Time of Sacrifice: The War in Europe, the Pacific and Chapel Hill

New cadets in first formation, October 1942, on a field where Winston and Connor dorms are now. (North Carolina Collection)


We have never had a simultaneous global leadership stress test like this — one that is testing leaders from the schoolhouse to the White House and from city halls to corporate suites. Everyone will be graded.

— Thomas Friedman, New York Times columnist, April 2020


Many commentators, educators, historians and veterans are more specific: The last time we were tested anything like this was during World War II.

Conditioned by the Great Depression, Americans made a relatively graceful pivot into a long four years of sacrifice. Chapel Hill, already well established as an oasis of progressive thought, its people as skeptical as any of involvement in another large-scale war, found itself in an odd situation.

Not only did the draft and the patriotic fervor for service drain the dorms and the faculty offices — President Frank Porter Graham (class of 1909) offered the country his campus for a good-sized military training camp and lobbied for the honor.

Graduated cadets waiting to leave the preflight school. (North Carolina Collection)

Graham declared that the campus “has offered all its resources to the nation for the defense of the freedom and democracy it was founded to serve.”

The University had a big head start on the athletics facilities the Navy required, and the influence of a former secretary of the Navy, Josephus Daniels (class of 1885). It was picked for one of four Navy preflight schools and also hosted smaller-scale military training programs.

The impact was profound on a small town that normally serviced 4,000 college students — 18,700 men trained at UNC over three years under 1,220 officers. They took what they needed: 10 dorms, two dining halls, two classroom buildings, two assembly halls, fraternity houses, the gym and the pool and all the fields. The University could request the use of Memorial Hall when the Navy didn’t need it.

The Navy continually demanded Navy-quality food in dining halls that weren’t up to it. Parts of the campus were sealed off from civilians at times. The civilian students who remained on campus — many of whom were health-related military rejects — sometimes felt intimidated.

There was, in the words of one close watcher of the town’s affairs, “such an electricity in the air.”

Academic departments altered their curricula to teach courses in military science, Portuguese, Russian, Japanese, electronics and map making. The School of Public Health researched malaria, and the chemistry department studied improvements in manufacturing processes.

A dance for African American cadets, October 1942, probably at the Negro Community Center near the Carrboro border. (North Carolina Collection)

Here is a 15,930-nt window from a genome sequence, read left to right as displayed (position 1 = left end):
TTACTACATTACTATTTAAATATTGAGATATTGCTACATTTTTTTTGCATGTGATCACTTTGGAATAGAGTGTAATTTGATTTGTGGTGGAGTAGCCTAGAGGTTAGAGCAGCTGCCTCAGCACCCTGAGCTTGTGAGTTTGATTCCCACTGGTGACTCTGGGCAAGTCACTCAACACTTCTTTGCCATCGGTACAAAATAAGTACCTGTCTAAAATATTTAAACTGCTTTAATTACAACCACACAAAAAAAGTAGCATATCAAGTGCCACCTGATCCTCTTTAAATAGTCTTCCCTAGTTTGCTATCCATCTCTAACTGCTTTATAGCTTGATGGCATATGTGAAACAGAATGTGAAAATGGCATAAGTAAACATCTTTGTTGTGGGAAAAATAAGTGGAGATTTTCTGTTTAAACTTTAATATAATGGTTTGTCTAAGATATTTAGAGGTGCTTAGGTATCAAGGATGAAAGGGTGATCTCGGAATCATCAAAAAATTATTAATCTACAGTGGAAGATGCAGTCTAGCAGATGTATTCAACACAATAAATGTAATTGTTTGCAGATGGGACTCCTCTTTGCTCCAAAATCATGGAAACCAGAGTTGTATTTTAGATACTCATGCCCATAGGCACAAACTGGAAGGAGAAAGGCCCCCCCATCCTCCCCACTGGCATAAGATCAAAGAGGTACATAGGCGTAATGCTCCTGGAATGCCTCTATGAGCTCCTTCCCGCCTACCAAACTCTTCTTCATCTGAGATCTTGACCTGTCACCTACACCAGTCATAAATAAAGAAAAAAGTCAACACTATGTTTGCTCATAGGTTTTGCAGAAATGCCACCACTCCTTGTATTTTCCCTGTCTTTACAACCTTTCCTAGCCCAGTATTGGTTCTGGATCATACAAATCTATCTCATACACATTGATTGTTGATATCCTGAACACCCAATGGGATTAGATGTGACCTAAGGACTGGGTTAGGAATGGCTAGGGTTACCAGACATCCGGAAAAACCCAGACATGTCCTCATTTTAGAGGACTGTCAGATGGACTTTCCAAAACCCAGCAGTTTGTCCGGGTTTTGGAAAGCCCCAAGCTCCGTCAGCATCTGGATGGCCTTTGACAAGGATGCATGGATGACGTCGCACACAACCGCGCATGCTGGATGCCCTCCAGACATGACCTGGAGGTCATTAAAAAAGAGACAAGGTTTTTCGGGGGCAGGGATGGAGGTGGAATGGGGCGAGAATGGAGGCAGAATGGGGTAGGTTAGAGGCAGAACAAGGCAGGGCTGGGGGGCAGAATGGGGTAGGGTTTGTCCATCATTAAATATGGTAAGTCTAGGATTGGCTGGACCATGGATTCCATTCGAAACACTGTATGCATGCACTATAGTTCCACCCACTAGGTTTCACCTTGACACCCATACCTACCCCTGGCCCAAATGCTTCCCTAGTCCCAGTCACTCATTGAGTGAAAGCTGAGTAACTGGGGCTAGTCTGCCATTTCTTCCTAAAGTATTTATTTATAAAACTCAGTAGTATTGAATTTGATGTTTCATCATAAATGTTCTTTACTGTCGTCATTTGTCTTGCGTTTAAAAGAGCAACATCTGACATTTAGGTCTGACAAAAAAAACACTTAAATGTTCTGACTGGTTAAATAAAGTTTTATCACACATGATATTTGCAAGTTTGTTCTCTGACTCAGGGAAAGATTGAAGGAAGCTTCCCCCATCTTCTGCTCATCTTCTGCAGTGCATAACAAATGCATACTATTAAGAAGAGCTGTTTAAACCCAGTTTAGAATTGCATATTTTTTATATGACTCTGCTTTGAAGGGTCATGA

Chapel Hill families were asked to have cadets over for Sunday dinner.

The visitors gave as well. Retail revenues in Orange County soared. Patriotism, too; an all-African American Navy band broke the color barrier as the first black men to enlist at general rank, instead of entering as cooks or porters. They drew respect and inspired black residents as they marched down Franklin Street between campus and Northside, where they ate and slept because facilities on campus were not integrated.

The Navy had its own football and baseball teams, and war put the skills of Otto Graham, Doc Blanchard ’46, Bear Bryant and Ted Williams on display in Kenan Stadium and Emerson Field. Charlie Justice ’50, just out of high school, played his first game in Kenan as a member of a visiting Navy team.

In fall 1943, 3,500 of the 5,300 students were in uniform. The law and medical schools in that time could count their enrollment on one set of fingers. Without the Navy presence, the University might have closed for the war.

Swim training in Bowman Gray Pool. (North Carolina Collection)

The preflight school closed in September 1945. The mood on the campus underwent a noticeable change that fall. Their wanderlust sapped by the war experience, returning students brought a no-nonsense demeanor — they wanted to get on with education, careers and raising families.

The Navy that left town in September 1945 had put up about $1 million worth of campus buildings: Jackson Hall, the Armory, Kessing Pool, an addition to Woollen Gym, an infirmary absorbed by Memorial Hospital and a major expansion of Horace Williams Airport.

Most importantly, the GI Bill opened up the college experience to thousands for whom it would have been a prohibitive expense. Prewar enrollment had nearly doubled by 1947, and the campus suddenly was desperately behind on dorm space and classrooms. Carolina was changed forever.

They’d all known it would be. Not long after Pearl Harbor, Eleanor Roosevelt had visited the campus and said of the postwar, “There’s no going back to normalcy.”

— David E. Brown ’75


The Review’s digital archive includes a 35-page collection of stories about Carolina during World War II. Titled “The War Years,” it was published in September/October 1995 and received a CASE award for feature writing. Also in the magazine’s archive are issues from throughout the 1940s:


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